Category Archives: Snacks

Not Your Mama’s Plantains

We watch a lot of cooking shows, like a lot a lot.  I’ve noticed that most dishes focusing on Puerto Rican food have plantains in it.  I was so thrilled to have the opportunity to visit my parents in Puerto Rico over the Thanksgiving holiday.



on the beach

San Juan fort

Being that I had never tried plantains before (shocker, I know), I was so excited to try them on this trip.  I tried so many different versions and was so stinkin’ disappointed that I didn’t really care for them.  Not to let that stop me, I kept trying them.  Over, and over, and over, and…you get the idea.  To those of you who like the original plantain, I am so jealous, and this recipe is probably not for you.  Although the recipe may provide an interesting change…maybe?

When figuring this recipe out, I was thinking about my favorite way to indulge in starches.  I love mashed potato leftovers formed into patties and pan-fried.  I was hoping plantains wouldn’t be any different.

To start, take two ripe plantains.  They should be fairly soft (again, I have no idea if this is traditional when using plantains, but it is what I did).

ripe plantains

Peel the plantains, mash ‘em, and lightly cover the mush with salt and pepper.  I love salt, so it is a must for me.  If you don’t like salt (whaaaaa????) then leave it out.  I must warn you…if you leave it out, you may end up with bland goop.  That’s just my very biased opinion.


Ok.  Now that we have established that I love salt, I will remind you, yet again, that I have had a long-standing love affair with scallions.  Unfortunately, I was out and no interest in going to the store.  The next best option was to use sliced washed leeks.  I sautéed them in butter for just a few minutes to slightly soften them.  If you use scallions, there is no need to soften them.  Now combine everything, and add a few tablespoons of flour, just to firm up the texture a little bit.  I also added about 2 tablespoons of chopped fresh cilantro, just for a little extra flavor and the pretty green color.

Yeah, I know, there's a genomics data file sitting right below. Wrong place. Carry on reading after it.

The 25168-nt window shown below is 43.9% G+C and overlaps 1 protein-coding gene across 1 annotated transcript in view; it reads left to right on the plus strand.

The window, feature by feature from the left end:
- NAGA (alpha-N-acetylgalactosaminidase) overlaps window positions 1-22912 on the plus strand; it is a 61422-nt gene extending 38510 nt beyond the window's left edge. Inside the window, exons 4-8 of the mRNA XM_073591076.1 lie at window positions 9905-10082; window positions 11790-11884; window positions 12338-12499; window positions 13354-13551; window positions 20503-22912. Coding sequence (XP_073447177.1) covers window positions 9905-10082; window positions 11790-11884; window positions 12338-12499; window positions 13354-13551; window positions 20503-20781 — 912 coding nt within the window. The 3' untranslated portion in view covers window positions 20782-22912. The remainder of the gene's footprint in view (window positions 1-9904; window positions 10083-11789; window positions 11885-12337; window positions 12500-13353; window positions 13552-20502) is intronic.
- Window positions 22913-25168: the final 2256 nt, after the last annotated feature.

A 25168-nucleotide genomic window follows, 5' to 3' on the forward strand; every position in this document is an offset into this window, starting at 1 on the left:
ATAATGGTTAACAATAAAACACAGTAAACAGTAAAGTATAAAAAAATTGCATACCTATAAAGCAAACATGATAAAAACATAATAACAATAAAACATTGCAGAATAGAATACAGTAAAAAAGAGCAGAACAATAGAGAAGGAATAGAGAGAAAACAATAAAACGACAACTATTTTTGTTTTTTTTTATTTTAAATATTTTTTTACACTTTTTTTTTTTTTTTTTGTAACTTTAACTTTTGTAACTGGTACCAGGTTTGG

Next, take ¼ cup of the mixture, flatten it between your hands and coat the patties in seasoned breadcrumbs.  Once all the patties are formed, place them on a plate and refrigerate for an hour or so.  This will ensure that they stay together during cooking.

Finally, heat a skillet over medium-high heat.  Melt 2 tablespoons of butter, and add just a little bit of oil to keep the butter from browning.  Cook the plantain patties until both sides are browned, turning only once during cooking.

Now comes the best part: time to chow down.  I decided to serve them with the most delicious spicy mango sauce that my amazing mother made and sent home with us from Puerto Rico.  It is unfortunately almost gone…she may have to mail more.  That wasn’t too subtle, was it?  Maybe she will even post the recipe sometime (it is that amazingly good, and you haven’t lived until you try it.  For real.)


Happy February to you all, and here’s to many more delicious meals in 2014.


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Tomatoes II: Wrath of Khan, or, “It is very cold in THE FREEZER!”

Much like Admiral Kirk and his inevitable defeat of Khan, I have defeated the tomatoes. (Or should I say, “TOMATOOOOOES!”)


I’m not sure if this shot captures the mess that I felt was all over the little kitchen after dealing with the tomatoes, but lemme tell you: it was a battlefield. There were tomato guts, skins, and tears all over the counter and in the sink. I submit the above as evidence, lest you think the life of bloggers is all pretty pictures of food and happiness and sunshine, all the time.

But the battle was completely worth it, because look!: